On another note, I have noticed a strong trend. Some of these habitual churches do find a kind of stability in which they do finally settle on a pastor/staff for an extended time. However, it is a mutual “stability” in all facets. When this happens it is because all influential parties reach a place of “comfort” and have implicit agreements to keep it that way. There is no growth, no significant impact in the community. and little creativity, change or challenge. Everything is safe and comfortable. They worship not a God of transformation and gradient glorification, but one of comfort, stability, and no-drama. The gospel – in word, presentation, form, or action – is never offensive and never creates any waves. Very different from the church of the New Testament. More and more the pastors who experience long tenures are ones who willingly accept (if not embrace) this formula and culture. And the American Church continues to decline in size and influence even as it greater seeks to position itself as one of comfort, contentment, and tolerance.

  7. Having grown up as a pastor’s daughter, church members are some of the most cruel people on earth. I saw my daddy bend over backwards to “fix” what one was unhappy about or go the extra mile 500 times to have certain ones constantly ridicule and say and do horrible things. Wake up people. A pastor and his family are human, just like you. The only difference is that these men and women followed the call to follow Jesus and spread the good news to all non-believers. A pastor isn’t called to your church to make YOU happy. My dad was the Godliest man I have ever known. Through all of his sickness and decline of his health after pastoring for over 50 yrs, he never uttered one ungodly word. NEVER. Can you say that! If not, maybe you owe your pastor your support AND a huge apology! Just do it.

  8. I was a member of a Southern Baptist Church that called a preacher who was caring, brilliant, far-sighted, creative, excellent in the pulpit and caring when his “boots were on the ground.” We were beyond fortunate to call him “ours” and he lived up to every promise, going “extra miles” in every possible way. He was dismissed by an exceedingly small group of the controlling ‘hierarchy,’ painful to his fine family and to my church. Left everyone with deep scars.

    This same church had another ministerial staff member whose prior and ongoing profligate behavior was known about, tolerated, and allowed to continue without consequence for years. Left many families — and the church itself with deep scars.

    Same church. Different men. Different eras. Different value systems neither of which make any sense to me to this day. Mystifying by any measure. Have any of you encountered such poles-apart mindsets?

  9. Thank you for this article. We are currently going through this horrible experience. My husband was given one hour to “resign” ten days before Christmas. We moved away from our home and family earlier this year to accept this position. Now, with no warning, we have abruptly been let go because of an influential person. The utter devestation to my kids who suddenly lost their best friends breaks my heart. The feeling of aloneness and hurt is almost unbearable. We have no family nearby, no church family, no friends because we have not been here but a few months. I am trusting that God will work all this for good. But man, it hurts so bad right now.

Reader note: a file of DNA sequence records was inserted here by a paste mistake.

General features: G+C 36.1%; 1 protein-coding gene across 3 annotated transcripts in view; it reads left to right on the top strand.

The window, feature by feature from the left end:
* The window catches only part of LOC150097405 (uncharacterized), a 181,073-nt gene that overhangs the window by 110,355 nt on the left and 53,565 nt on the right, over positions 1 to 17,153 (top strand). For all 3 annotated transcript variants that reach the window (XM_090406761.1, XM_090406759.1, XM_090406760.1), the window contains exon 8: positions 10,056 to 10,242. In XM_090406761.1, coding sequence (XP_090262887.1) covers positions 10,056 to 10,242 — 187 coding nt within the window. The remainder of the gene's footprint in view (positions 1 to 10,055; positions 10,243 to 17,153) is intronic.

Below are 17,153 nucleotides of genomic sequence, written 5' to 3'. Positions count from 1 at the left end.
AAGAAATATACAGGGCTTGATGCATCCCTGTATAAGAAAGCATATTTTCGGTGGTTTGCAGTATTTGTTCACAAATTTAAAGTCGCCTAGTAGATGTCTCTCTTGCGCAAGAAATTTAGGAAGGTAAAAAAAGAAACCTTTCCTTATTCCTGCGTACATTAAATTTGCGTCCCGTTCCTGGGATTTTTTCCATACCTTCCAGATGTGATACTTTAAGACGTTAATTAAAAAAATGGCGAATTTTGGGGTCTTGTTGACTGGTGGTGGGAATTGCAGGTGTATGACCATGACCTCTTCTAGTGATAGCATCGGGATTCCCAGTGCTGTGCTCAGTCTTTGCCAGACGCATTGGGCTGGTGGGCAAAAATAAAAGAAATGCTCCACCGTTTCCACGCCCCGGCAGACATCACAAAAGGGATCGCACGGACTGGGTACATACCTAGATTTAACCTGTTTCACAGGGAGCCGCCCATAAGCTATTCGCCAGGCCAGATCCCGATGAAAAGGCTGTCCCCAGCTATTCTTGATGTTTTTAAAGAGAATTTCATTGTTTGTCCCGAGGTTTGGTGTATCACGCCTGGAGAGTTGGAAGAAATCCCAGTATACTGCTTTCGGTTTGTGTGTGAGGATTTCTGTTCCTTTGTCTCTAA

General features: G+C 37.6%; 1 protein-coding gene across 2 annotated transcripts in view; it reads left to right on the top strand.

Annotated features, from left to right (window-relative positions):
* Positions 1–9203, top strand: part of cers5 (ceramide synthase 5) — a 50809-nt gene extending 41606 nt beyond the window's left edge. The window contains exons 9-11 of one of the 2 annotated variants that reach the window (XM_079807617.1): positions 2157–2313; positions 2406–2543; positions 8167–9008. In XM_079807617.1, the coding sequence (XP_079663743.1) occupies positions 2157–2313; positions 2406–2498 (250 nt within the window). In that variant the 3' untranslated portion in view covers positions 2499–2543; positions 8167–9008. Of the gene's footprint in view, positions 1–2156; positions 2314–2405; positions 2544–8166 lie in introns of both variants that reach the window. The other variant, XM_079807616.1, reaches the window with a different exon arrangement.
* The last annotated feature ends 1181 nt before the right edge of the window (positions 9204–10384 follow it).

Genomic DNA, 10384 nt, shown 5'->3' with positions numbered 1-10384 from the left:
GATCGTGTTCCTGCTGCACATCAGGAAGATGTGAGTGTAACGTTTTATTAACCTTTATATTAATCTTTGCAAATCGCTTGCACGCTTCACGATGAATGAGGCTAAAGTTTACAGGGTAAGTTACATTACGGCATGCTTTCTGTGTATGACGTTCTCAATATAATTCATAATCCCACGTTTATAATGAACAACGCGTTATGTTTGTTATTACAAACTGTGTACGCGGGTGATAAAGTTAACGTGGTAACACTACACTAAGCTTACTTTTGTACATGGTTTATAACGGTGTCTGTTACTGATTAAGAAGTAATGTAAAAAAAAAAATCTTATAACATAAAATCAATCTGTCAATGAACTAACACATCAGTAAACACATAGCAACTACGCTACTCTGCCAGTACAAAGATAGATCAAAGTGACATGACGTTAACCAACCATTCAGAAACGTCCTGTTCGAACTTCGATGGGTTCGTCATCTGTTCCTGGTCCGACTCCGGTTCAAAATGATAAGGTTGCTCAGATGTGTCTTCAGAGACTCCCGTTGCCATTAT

10. My observation shows that the people and leaders do not communicate
    Everyone is not Giovanna opportunity to participate
    The articles of faith surrounding the operation of the church’s own manual
    Today’s church is flying by seat of pants – do not want to include everyone
    Kinda clannish – truth is not of importance- Power trips by some – The originali
    Commission is not beating hiighways bad by ways for lost souls♥️

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  12. I am experiencing, as one member calls it, “page 1 in the playbook of ‘How We Get Rid Of The Pastor’.” My pay was cut, as well as, our music minister, without any prior consultation, bathed in statements of income and attendance issues beyond control. Then in the business meeting, the first challenge to the cut from a member and it becomes a “performance issue.” My wife and young music minister are devastated. I have lost any trust I had with our church. We are in counseling and praying diligently for God to heal this “cancer”, remove it, or remove us. It has been a blessing in one manner, at least now we are working on some areas in our lives so we become better people, not bitter ones. Praying for all who have and are experiencing this. My heart breaks for God’s church.

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  14. Once down this road, it is easier to take the easy way out, next time. When it involves power groups, they ONLY see “their people” in the church pews. They don’t see the “others,” so they don’t see or care about dwindling numbers. They are happy to get the number to “us & ours.”

  15. Yes many of these are so true. It happens to those who serve as staff too. A pastor will dismiss their staff the same way. It’s gotta stop!! I now lead a ministry to serve those who’ve been wounded or have burned out. offers confidential care and support on a mostly donation basis. Some services have a fee. We also work with churches to help them release leaders in a healthy way.